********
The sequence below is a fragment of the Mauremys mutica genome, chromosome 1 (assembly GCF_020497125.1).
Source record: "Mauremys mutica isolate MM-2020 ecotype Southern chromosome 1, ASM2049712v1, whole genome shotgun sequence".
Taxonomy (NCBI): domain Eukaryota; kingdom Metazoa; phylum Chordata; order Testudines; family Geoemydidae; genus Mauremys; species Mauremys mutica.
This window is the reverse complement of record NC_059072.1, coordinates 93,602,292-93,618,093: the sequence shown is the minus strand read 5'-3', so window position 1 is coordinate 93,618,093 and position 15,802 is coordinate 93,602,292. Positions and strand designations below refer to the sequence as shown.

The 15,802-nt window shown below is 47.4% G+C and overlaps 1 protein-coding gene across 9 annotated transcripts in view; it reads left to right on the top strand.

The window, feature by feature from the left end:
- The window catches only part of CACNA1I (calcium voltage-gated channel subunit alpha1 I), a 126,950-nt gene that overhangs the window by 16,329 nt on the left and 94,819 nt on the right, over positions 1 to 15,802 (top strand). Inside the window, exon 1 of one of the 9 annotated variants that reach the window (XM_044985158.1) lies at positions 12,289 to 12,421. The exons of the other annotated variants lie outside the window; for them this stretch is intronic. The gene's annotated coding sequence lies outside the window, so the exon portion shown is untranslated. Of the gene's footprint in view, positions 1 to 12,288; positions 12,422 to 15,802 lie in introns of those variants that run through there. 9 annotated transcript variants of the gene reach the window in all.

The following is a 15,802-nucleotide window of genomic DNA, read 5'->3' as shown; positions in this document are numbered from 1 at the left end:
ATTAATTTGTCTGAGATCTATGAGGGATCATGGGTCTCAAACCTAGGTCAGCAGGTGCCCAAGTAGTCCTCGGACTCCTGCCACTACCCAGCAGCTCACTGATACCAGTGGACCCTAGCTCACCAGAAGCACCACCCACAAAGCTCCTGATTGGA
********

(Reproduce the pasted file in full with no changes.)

The sequence below is a fragment of the Mauremys mutica genome, chromosome 1 (assembly GCF_020497125.1).
Source record: "Mauremys mutica isolate MM-2020 ecotype Southern chromosome 1, ASM2049712v1, whole genome shotgun sequence".
Taxonomy (NCBI): domain Eukaryota; kingdom Metazoa; phylum Chordata; order Testudines; family Geoemydidae; genus Mauremys; species Mauremys mutica.
This window is the reverse complement of record NC_059072.1, coordinates 93,602,292-93,618,093: the sequence shown is the minus strand read 5'-3', so window position 1 is coordinate 93,618,093 and position 15,802 is coordinate 93,602,292. Positions and strand designations below refer to the sequence as shown.

The 15,802-nt window shown below is 47.4% G+C and overlaps 1 protein-coding gene across 9 annotated transcripts in view; it reads left to right on the top strand.

The window, feature by feature from the left end:
- The window catches only part of CACNA1I (calcium voltage-gated channel subunit alpha1 I), a 126,950-nt gene that overhangs the window by 16,329 nt on the left and 94,819 nt on the right, over positions 1 to 15,802 (top strand). Inside the window, exon 1 of one of the 9 annotated variants that reach the window (XM_044985158.1) lies at positions 12,289 to 12,421. The exons of the other annotated variants lie outside the window; for them this stretch is intronic. The gene's annotated coding sequence lies outside the window, so the exon portion shown is untranslated. Of the gene's footprint in view, positions 1 to 12,288; positions 12,422 to 15,802 lie in introns of those variants that run through there. 9 annotated transcript variants of the gene reach the window in all.

The following is a 15,802-nucleotide window of genomic DNA, read 5'->3' as shown; positions in this document are numbered from 1 at the left end:
ATTAATTTGTCTGAGATCTATGAGGGATCATGGGTCTCAAACCTAGGTCAGCAGGTGCCCAAGTAGTCCTCGGACTCCTGCCACTACCCAGCAGCTCACTGATACCAGTGGACCCTAGCTCACCAGAAGCACCACCCACAAAGCTCCTGATTGGA